Wiretap expert fears bill will open ‘back door’ for police
An engineer who helped design the wiretap system sees flaws in legislation
As Capitol police officers move to block the doors to the JFC meeting, protesters pull out their phones to record. (Henry Redman | Wisconsin Examiner)
There is a major problem with the wiretap bill that passed the state Senate and is currently making its way through the Wisconsin Assembly, says telecommunications expert Ben Levitan.
“A judge’s order is an order on the cell phone company, not a license to go wiretap on your own,” Levitan, an engineer who spent 30 years with Verizon, Sprint and other phone companies, told the Wisconsin Examiner. As someone who helped design the wiretap system used by phone companies and a holder of a patent in that field, Levitan is very familiar with how wiretaps for law enforcement actually work.
Republican elected officials who testified on the bill say it merely updates antiquated state laws. On June 2, Sen. Andre Jacque (R-DePere) said the measure would help police secure pen register and trap/trace warrants for social media. On Aug. 18, Rep. Jeffrey Mursau (R-Crivitz) testified before a different committee that the bill would help law enforcement and prosecutors secure warrants, “to capture over-the-air or cell data that could be crucial to a criminal investigation.”
However, neither social media nor cell data are mentioned within the bill text of either AB-253 or its Senate counterpart SB-241. On Aug. 19, the day after the last hearing on the bill, Rep. Samba Baldeh (D-Madison) withdrew as a sponsor of the bill. Baldeh had been the lone Assembly Democratic supporter of AB-253, with a staffer explaining that the state Department of Justice (DOJ) helped craft and vet the measure. The bill passed in the Senate, however, on a voice vote (a sign of a noncontroversial bill) with no one registering a vote in opposition.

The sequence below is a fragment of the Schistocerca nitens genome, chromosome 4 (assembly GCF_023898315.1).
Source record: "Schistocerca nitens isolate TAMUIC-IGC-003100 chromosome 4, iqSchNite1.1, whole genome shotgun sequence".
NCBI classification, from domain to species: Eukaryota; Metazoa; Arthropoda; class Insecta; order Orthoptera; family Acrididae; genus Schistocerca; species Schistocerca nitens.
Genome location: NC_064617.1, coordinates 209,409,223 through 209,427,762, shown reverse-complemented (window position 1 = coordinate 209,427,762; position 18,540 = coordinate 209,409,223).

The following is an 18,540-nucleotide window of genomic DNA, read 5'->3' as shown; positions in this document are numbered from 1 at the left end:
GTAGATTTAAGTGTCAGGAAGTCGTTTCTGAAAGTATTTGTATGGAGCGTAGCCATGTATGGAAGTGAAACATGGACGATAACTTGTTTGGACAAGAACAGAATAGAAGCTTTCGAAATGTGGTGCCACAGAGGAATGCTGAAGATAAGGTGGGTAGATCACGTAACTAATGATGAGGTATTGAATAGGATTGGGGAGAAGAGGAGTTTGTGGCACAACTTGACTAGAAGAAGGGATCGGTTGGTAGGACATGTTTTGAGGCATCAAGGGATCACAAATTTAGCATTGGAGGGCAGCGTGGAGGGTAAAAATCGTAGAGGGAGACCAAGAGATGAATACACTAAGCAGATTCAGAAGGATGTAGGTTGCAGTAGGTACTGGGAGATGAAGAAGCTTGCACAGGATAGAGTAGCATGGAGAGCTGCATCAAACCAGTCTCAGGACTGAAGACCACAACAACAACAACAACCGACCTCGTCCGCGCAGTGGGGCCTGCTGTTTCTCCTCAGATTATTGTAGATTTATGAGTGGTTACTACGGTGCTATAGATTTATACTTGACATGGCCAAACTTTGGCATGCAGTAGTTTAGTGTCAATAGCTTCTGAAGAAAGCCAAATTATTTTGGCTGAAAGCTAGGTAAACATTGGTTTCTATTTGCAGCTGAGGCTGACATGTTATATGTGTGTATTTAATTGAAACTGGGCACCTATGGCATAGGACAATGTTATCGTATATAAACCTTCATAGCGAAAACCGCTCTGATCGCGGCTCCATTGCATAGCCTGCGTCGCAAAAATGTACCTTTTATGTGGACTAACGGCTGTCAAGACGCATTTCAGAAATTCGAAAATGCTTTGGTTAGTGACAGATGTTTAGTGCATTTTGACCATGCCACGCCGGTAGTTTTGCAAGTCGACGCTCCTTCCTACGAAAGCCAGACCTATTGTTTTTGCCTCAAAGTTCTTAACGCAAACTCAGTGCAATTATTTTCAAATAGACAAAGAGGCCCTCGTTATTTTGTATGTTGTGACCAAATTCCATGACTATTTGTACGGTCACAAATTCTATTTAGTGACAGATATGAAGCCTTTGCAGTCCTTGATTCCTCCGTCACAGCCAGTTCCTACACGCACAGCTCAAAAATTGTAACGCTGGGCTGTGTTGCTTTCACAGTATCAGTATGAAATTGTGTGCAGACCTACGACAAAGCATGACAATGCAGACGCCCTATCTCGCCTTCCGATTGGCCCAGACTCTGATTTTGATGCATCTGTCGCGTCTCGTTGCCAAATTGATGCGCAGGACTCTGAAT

Levitan fears that this new law essentially amounts to a back door for law enforcement, cutting out the service provider and freeing police investigations from legal restrictions. “The only intention of this law is to allow law enforcement in Wisconsin to claim that they have a court order, but that’s just lying,” stressed Levitan. “They’re basically saying, ‘Hey we got permission to do a wiretap.’ No, you don’t have permission to do a wiretap. You have permission to order the cell phone company to help you.” He added, “You know, I support law enforcement, this is just B.S.”
In registering to lobby against the bill the ACLU of Wisconsin gave this explanation: “The bill not only replicates problems with the federal law it purports to mirror but also differs in ways that leave even lower protections from privacy intrusions by local law enforcement than the public has from the federal government.”